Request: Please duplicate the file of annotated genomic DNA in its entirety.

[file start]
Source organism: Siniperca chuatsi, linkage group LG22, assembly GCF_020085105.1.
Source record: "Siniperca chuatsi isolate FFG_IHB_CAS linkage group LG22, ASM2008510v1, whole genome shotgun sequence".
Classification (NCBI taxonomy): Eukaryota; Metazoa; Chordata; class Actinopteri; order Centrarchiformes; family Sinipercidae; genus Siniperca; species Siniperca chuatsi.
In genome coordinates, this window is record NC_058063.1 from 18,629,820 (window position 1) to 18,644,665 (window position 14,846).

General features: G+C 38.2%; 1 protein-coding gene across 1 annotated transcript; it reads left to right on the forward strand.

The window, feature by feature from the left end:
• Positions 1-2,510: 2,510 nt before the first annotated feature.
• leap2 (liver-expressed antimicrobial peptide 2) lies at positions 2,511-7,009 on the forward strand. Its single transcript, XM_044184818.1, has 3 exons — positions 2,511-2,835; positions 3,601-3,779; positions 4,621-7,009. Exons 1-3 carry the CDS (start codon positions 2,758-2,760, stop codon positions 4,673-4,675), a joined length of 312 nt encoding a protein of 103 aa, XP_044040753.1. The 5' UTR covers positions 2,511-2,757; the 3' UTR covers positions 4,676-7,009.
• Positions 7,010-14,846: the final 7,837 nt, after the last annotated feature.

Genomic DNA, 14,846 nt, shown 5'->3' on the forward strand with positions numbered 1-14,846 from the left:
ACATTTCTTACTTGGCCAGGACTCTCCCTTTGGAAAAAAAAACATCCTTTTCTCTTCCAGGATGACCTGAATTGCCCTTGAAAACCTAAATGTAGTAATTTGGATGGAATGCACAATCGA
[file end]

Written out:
Source organism: Siniperca chuatsi, linkage group LG22, assembly GCF_020085105.1.
Source record: "Siniperca chuatsi isolate FFG_IHB_CAS linkage group LG22, ASM2008510v1, whole genome shotgun sequence".
Classification (NCBI taxonomy): Eukaryota; Metazoa; Chordata; class Actinopteri; order Centrarchiformes; family Sinipercidae; genus Siniperca; species Siniperca chuatsi.
In genome coordinates, this window is record NC_058063.1 from 18,629,820 (window position 1) to 18,644,665 (window position 14,846).

General features: G+C 38.2%; 1 protein-coding gene across 1 annotated transcript; it reads left to right on the forward strand.

The window, feature by feature from the left end:
• Positions 1-2,510: 2,510 nt before the first annotated feature.
• leap2 (liver-expressed antimicrobial peptide 2) lies at positions 2,511-7,009 on the forward strand. Its single transcript, XM_044184818.1, has 3 exons — positions 2,511-2,835; positions 3,601-3,779; positions 4,621-7,009. Exons 1-3 carry the CDS (start codon positions 2,758-2,760, stop codon positions 4,673-4,675), a joined length of 312 nt encoding a protein of 103 aa, XP_044040753.1. The 5' UTR covers positions 2,511-2,757; the 3' UTR covers positions 4,676-7,009.
• Positions 7,010-14,846: the final 7,837 nt, after the last annotated feature.

Genomic DNA, 14,846 nt, shown 5'->3' on the forward strand with positions numbered 1-14,846 from the left:
ACATTTCTTACTTGGCCAGGACTCTCCCTTTGGAAAAAAAAACATCCTTTTCTCTTCCAGGATGACCTGAATTGCCCTTGAAAACCTAAATGTAGTAATTTGGATGGAATGCACAATCGA